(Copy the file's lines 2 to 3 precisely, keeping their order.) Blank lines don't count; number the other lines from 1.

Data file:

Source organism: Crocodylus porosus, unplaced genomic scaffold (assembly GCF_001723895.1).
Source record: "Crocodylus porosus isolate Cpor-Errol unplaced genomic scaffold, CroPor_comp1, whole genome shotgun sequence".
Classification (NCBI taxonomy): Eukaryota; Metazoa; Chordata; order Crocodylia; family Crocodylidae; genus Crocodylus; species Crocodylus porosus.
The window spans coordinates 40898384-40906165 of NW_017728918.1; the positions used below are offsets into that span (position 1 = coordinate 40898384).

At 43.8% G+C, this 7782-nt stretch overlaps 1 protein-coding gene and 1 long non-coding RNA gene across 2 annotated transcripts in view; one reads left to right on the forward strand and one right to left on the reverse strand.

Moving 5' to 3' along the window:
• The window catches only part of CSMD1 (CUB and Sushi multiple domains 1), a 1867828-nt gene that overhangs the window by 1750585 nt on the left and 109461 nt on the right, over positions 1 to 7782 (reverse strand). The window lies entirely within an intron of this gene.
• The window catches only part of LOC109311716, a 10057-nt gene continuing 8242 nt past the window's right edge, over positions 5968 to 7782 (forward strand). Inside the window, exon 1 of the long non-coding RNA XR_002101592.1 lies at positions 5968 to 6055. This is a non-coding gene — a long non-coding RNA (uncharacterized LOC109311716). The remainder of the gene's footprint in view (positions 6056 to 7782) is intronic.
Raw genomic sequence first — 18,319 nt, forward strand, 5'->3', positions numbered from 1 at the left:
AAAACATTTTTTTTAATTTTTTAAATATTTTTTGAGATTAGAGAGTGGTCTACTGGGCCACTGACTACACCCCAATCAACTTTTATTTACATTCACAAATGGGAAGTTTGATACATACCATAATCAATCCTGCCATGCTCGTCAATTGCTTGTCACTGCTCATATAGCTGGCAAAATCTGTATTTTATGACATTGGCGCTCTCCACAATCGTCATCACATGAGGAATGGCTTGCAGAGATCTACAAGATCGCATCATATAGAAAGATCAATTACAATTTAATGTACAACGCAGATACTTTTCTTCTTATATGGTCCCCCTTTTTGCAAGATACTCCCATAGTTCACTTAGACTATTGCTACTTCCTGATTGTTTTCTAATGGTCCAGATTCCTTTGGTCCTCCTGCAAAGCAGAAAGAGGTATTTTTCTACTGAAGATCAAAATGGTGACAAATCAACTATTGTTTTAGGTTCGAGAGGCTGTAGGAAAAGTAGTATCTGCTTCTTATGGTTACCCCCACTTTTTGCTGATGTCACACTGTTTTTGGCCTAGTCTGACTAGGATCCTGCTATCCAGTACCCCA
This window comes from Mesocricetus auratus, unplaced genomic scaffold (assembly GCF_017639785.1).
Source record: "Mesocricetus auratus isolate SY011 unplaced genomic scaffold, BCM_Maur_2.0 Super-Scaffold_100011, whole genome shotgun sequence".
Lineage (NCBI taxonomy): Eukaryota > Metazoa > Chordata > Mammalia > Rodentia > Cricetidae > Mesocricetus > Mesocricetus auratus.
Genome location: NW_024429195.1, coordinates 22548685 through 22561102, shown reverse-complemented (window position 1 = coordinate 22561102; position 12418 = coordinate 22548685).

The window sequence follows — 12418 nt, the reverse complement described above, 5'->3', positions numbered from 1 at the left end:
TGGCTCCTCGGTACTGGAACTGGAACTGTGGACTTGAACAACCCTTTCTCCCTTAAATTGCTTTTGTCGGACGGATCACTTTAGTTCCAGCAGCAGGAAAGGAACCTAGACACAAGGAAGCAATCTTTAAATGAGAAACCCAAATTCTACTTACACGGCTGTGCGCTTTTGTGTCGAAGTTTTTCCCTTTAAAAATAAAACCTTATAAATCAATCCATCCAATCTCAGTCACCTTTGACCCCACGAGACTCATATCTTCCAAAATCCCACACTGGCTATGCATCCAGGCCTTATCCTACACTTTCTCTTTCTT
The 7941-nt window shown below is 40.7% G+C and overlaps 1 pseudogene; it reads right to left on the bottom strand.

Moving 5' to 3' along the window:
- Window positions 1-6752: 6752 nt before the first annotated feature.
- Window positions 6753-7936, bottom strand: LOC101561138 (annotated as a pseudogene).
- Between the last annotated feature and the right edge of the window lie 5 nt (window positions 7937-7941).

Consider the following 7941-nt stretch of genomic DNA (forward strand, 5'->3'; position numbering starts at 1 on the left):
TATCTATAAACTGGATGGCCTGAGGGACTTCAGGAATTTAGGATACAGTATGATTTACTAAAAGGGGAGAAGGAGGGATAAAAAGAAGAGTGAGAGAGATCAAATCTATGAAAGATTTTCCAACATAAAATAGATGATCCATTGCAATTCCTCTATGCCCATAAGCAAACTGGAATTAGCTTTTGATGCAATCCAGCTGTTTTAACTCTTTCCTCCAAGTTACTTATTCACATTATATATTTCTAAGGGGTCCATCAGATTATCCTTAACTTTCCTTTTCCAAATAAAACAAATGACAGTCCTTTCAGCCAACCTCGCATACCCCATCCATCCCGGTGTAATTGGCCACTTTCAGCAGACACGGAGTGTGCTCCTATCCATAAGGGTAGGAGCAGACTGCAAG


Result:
Source record: "Crocodylus porosus isolate Cpor-Errol unplaced genomic scaffold, CroPor_comp1, whole genome shotgun sequence".
Classification (NCBI taxonomy): Eukaryota; Metazoa; Chordata; order Crocodylia; family Crocodylidae; genus Crocodylus; species Crocodylus porosus.